When people interact in an Internet community, they experience higher levels of trust initially. But as time passes and more information comes to light about other users, they are more wary, according to new Stanford research.
Technology reduces overall uncertainty and promotes trust between strangers. But at the same time, it erodes some of the serendipity involved in meeting new people, according to the article by Paolo Parigi and Karen Cook in Stanford's Sociology Department. Parigi, an assistant professor, studies social networks, trust and cooperation; Cook, the Ray Lyman Wilbur Professor of Sociology, researches social exchange, social networks and trust.
As Parigi and Cook describe it, the Internet has become a new realm for human interaction among people from different backgrounds, especially in online communities where members seek feedback from strangers on products and services – feedback that is, surprisingly, granted a lot of credibility.
"Remarkably, what appears to be a very difficult act in the offline world – creating interpersonal trust – is a routine activity for organizations operating within this segment of the economy," they wrote.
Roots of trust
For their research, Parigi and Cook examined Couchsurfing, a website that supports international travel and cultural exchange. Its members both host visitors and surf the site to find sympathetic lodging as they travel the world, all without exchanging money. Profile pages of members list Couchsurfing friends and other personal information.
The findings revealed, the researchers wrote, an interesting mechanism at the root of interpersonal trust: "The accumulation of ratings about users (whether guests or hosts) had a double-edged effect on trust and relationships: it made relationships easier to establish initially but it also weakened them after a certain threshold."
In other words, technology boosted interpersonal trust among users at first, but it also made it more difficult to build stronger ties as users acquired more and more reviews.
For example, early on, social ties originated through a process of mutual discovery. As one user said, "He [the guest] would speak, and I would often listen. It was the first time I ever invited a stranger into my home, and the first time I ended up speaking to a stranger until the late hours of the night."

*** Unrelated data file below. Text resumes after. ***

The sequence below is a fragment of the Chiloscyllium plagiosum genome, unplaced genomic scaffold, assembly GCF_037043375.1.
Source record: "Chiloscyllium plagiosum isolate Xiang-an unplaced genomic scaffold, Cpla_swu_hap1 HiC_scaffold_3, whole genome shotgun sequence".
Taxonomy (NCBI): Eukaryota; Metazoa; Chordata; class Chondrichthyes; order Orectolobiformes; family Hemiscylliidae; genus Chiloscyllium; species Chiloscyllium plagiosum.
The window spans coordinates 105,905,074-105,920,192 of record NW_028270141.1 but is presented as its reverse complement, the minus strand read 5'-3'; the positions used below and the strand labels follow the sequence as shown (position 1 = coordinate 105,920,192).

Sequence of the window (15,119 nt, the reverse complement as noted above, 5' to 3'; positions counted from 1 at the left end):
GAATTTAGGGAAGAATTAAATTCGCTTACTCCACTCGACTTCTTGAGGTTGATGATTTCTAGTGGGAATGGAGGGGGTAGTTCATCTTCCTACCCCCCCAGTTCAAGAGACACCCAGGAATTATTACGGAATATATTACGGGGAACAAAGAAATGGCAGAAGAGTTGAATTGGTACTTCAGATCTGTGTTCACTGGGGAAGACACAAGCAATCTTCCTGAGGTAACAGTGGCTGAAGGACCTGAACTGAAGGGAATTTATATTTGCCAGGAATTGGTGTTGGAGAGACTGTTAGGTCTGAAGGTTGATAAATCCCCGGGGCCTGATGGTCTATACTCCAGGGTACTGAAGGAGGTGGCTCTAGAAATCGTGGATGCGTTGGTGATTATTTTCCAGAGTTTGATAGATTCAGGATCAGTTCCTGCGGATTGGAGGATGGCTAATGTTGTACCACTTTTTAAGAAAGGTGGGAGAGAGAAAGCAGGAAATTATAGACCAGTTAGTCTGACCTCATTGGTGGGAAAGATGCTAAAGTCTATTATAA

The researchers later interviewed users after the website had grown and more information about its community members was available online. By then, people were "more calculating about the types of strangers they hoped to meet," Parigi and Cook wrote. Their experiences with other users were mediated by the organization's reputation system.
"While they welcomed the rating system, in part because it allayed some safety concerns, it also made relationships more predictable," they wrote.
Parigi and Cook explain that in an online community, interactions between people are more normalized, less open to chance. "This is because trustworthiness is promoted not by interpersonal ties, but by the monitoring of one another in a network in which reputations are posted," they wrote.
It is unclear, they said, if technology operated in the same way for other communities in the "sharing economy" – the online world of reviews and feedback about products and services.
"What our research suggests is that Internet-mediated interactions tend to become less open-ended and unexpected the more information the community accumulates about its members," they wrote.
In an interview, Parigi said his and Cook's research on companies operating in the sharing economy is still in progress.
"We have some preliminary results that confirm the idea that people's levels of trust toward others can be modified through the experience of participating in this relatively new form of collective action. If confirmed in subsequent research, and this is a big 'if,' the main implication is that trust can be engineered and that technology can play a crucial role in the process," he said.
Parigi said that technology has made it easier than ever to build trust in ways not envisioned in the past. People who choose to participate in the sharing economy actually may have begun to experience the beginning stages of trust as fairly routine.
"Yet, it is precisely the fact that it has become routine that appears to pose limits to the meaning users attach to relationships that are mediated in the online world," he said.
As a result, he said, an interesting conundrum seems to be emerging: technology makes it possible for people to trust complete strangers, while at the same time it may be weakening the bonds that unite individuals.
The article was published in Contexts, a quarterly publication of the American Sociological Review. The content was based on earlier publications in PLOS ONE and a book chapter.
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"A Community of Strangers: The Dis-Embedding of Social Ties." PLoS ONE 8(7): e67388. DOI: 10.1371/journal.pone.0067388